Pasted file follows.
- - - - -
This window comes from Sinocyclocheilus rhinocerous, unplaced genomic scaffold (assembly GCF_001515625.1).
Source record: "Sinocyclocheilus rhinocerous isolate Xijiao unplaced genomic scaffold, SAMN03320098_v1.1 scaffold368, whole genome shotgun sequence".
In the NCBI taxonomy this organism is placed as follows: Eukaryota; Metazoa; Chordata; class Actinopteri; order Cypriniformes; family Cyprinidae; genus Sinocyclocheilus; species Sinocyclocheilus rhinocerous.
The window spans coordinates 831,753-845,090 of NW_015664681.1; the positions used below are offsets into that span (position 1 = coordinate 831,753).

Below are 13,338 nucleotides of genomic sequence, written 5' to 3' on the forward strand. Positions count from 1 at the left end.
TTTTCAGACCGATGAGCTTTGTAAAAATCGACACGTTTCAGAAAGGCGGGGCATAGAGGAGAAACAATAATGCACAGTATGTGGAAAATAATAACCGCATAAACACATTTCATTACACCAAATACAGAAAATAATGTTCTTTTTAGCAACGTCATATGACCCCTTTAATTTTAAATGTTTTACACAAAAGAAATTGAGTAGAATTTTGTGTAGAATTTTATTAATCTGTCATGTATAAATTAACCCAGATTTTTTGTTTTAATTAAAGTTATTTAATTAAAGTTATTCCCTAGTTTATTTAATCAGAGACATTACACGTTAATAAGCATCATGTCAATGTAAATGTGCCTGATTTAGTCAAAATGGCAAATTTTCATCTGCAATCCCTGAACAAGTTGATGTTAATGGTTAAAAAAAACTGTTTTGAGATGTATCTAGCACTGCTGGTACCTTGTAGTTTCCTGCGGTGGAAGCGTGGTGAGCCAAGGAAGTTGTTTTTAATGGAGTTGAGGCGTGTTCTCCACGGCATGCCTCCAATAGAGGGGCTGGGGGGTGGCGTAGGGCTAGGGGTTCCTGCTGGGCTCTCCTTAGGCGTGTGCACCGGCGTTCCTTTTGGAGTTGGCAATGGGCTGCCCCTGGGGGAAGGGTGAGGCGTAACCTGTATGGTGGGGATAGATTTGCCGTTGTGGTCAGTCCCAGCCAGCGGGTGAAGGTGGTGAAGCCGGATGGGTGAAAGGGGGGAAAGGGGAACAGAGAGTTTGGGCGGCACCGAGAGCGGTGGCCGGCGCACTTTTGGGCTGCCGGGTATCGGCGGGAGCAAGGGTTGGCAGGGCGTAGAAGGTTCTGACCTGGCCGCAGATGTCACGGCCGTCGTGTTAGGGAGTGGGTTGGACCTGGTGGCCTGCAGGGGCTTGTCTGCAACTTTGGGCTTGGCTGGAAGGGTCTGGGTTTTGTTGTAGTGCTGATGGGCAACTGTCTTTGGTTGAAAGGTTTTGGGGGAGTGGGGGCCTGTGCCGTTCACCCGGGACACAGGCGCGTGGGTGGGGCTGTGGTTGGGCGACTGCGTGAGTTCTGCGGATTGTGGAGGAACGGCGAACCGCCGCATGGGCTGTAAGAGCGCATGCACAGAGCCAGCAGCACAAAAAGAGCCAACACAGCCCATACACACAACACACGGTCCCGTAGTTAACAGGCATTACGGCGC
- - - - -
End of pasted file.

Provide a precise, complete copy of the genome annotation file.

This window comes from Sinocyclocheilus rhinocerous, unplaced genomic scaffold (assembly GCF_001515625.1).
Source record: "Sinocyclocheilus rhinocerous isolate Xijiao unplaced genomic scaffold, SAMN03320098_v1.1 scaffold368, whole genome shotgun sequence".
In the NCBI taxonomy this organism is placed as follows: Eukaryota; Metazoa; Chordata; class Actinopteri; order Cypriniformes; family Cyprinidae; genus Sinocyclocheilus; species Sinocyclocheilus rhinocerous.
The window spans coordinates 831,753-845,090 of NW_015664681.1; the positions used below are offsets into that span (position 1 = coordinate 831,753).

Below are 13,338 nucleotides of genomic sequence, written 5' to 3' on the forward strand. Positions count from 1 at the left end.
TTTTCAGACCGATGAGCTTTGTAAAAATCGACACGTTTCAGAAAGGCGGGGCATAGAGGAGAAACAATAATGCACAGTATGTGGAAAATAATAACCGCATAAACACATTTCATTACACCAAATACAGAAAATAATGTTCTTTTTAGCAACGTCATATGACCCCTTTAATTTTAAATGTTTTACACAAAAGAAATTGAGTAGAATTTTGTGTAGAATTTTATTAATCTGTCATGTATAAATTAACCCAGATTTTTTGTTTTAATTAAAGTTATTTAATTAAAGTTATTCCCTAGTTTATTTAATCAGAGACATTACACGTTAATAAGCATCATGTCAATGTAAATGTGCCTGATTTAGTCAAAATGGCAAATTTTCATCTGCAATCCCTGAACAAGTTGATGTTAATGGTTAAAAAAAACTGTTTTGAGATGTATCTAGCACTGCTGGTACCTTGTAGTTTCCTGCGGTGGAAGCGTGGTGAGCCAAGGAAGTTGTTTTTAATGGAGTTGAGGCGTGTTCTCCACGGCATGCCTCCAATAGAGGGGCTGGGGGGTGGCGTAGGGCTAGGGGTTCCTGCTGGGCTCTCCTTAGGCGTGTGCACCGGCGTTCCTTTTGGAGTTGGCAATGGGCTGCCCCTGGGGGAAGGGTGAGGCGTAACCTGTATGGTGGGGATAGATTTGCCGTTGTGGTCAGTCCCAGCCAGCGGGTGAAGGTGGTGAAGCCGGATGGGTGAAAGGGGGGAAAGGGGAACAGAGAGTTTGGGCGGCACCGAGAGCGGTGGCCGGCGCACTTTTGGGCTGCCGGGTATCGGCGGGAGCAAGGGTTGGCAGGGCGTAGAAGGTTCTGACCTGGCCGCAGATGTCACGGCCGTCGTGTTAGGGAGTGGGTTGGACCTGGTGGCCTGCAGGGGCTTGTCTGCAACTTTGGGCTTGGCTGGAAGGGTCTGGGTTTTGTTGTAGTGCTGATGGGCAACTGTCTTTGGTTGAAAGGTTTTGGGGGAGTGGGGGCCTGTGCCGTTCACCCGGGACACAGGCGCGTGGGTGGGGCTGTGGTTGGGCGACTGCGTGAGTTCTGCGGATTGTGGAGGAACGGCGAACCGCCGCATGGGCTGTAAGAGCGCATGCACAGAGCCAGCAGCACAAAAAGAGCCAACACAGCCCATACACACAACACACGGTCCCGTAGTTAACAGGCATTACGGCGC